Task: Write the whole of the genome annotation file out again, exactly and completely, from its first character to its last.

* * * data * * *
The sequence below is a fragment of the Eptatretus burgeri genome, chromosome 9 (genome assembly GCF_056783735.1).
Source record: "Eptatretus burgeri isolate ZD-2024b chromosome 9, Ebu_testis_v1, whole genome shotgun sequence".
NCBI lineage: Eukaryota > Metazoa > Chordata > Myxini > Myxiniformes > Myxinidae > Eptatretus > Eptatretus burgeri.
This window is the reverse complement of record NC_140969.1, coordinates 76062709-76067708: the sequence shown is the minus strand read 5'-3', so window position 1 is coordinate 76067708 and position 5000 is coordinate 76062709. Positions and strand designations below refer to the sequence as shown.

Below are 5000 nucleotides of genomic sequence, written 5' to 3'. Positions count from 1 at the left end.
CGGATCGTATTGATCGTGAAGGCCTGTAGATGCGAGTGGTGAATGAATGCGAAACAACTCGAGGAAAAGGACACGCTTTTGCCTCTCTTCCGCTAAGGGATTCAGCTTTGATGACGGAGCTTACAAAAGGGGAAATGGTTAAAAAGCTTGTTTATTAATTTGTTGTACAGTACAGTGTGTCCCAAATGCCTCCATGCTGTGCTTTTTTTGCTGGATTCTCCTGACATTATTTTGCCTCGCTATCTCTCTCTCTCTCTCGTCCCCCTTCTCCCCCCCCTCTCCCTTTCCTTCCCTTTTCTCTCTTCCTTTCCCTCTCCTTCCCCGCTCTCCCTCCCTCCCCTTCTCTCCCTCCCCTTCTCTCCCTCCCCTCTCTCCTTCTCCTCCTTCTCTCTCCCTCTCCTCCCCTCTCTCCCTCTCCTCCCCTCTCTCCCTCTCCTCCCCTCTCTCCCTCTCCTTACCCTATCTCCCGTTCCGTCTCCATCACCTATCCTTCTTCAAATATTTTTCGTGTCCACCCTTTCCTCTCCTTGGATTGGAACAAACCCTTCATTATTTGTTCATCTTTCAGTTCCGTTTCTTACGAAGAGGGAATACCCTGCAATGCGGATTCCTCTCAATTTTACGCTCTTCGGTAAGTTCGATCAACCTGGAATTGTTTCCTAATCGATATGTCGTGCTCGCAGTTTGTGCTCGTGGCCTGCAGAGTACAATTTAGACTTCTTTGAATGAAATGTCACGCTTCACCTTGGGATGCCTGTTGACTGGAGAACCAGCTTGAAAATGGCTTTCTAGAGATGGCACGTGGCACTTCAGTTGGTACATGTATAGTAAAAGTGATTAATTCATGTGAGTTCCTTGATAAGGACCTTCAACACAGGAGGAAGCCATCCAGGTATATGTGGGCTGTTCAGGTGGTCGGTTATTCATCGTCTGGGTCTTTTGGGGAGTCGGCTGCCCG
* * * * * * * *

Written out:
The sequence below is a fragment of the Eptatretus burgeri genome, chromosome 9 (genome assembly GCF_056783735.1).
Source record: "Eptatretus burgeri isolate ZD-2024b chromosome 9, Ebu_testis_v1, whole genome shotgun sequence".
NCBI lineage: Eukaryota > Metazoa > Chordata > Myxini > Myxiniformes > Myxinidae > Eptatretus > Eptatretus burgeri.
This window is the reverse complement of record NC_140969.1, coordinates 76062709-76067708: the sequence shown is the minus strand read 5'-3', so window position 1 is coordinate 76067708 and position 5000 is coordinate 76062709. Positions and strand designations below refer to the sequence as shown.

Below are 5000 nucleotides of genomic sequence, written 5' to 3'. Positions count from 1 at the left end.
CGGATCGTATTGATCGTGAAGGCCTGTAGATGCGAGTGGTGAATGAATGCGAAACAACTCGAGGAAAAGGACACGCTTTTGCCTCTCTTCCGCTAAGGGATTCAGCTTTGATGACGGAGCTTACAAAAGGGGAAATGGTTAAAAAGCTTGTTTATTAATTTGTTGTACAGTACAGTGTGTCCCAAATGCCTCCATGCTGTGCTTTTTTTGCTGGATTCTCCTGACATTATTTTGCCTCGCTATCTCTCTCTCTCTCTCGTCCCCCTTCTCCCCCCCCTCTCCCTTTCCTTCCCTTTTCTCTCTTCCTTTCCCTCTCCTTCCCCGCTCTCCCTCCCTCCCCTTCTCTCCCTCCCCTTCTCTCCCTCCCCTCTCTCCTTCTCCTCCTTCTCTCTCCCTCTCCTCCCCTCTCTCCCTCTCCTCCCCTCTCTCCCTCTCCTCCCCTCTCTCCCTCTCCTTACCCTATCTCCCGTTCCGTCTCCATCACCTATCCTTCTTCAAATATTTTTCGTGTCCACCCTTTCCTCTCCTTGGATTGGAACAAACCCTTCATTATTTGTTCATCTTTCAGTTCCGTTTCTTACGAAGAGGGAATACCCTGCAATGCGGATTCCTCTCAATTTTACGCTCTTCGGTAAGTTCGATCAACCTGGAATTGTTTCCTAATCGATATGTCGTGCTCGCAGTTTGTGCTCGTGGCCTGCAGAGTACAATTTAGACTTCTTTGAATGAAATGTCACGCTTCACCTTGGGATGCCTGTTGACTGGAGAACCAGCTTGAAAATGGCTTTCTAGAGATGGCACGTGGCACTTCAGTTGGTACATGTATAGTAAAAGTGATTAATTCATGTGAGTTCCTTGATAAGGACCTTCAACACAGGAGGAAGCCATCCAGGTATATGTGGGCTGTTCAGGTGGTCGGTTATTCATCGTCTGGGTCTTTTGGGGAGTCGGCTGCCCG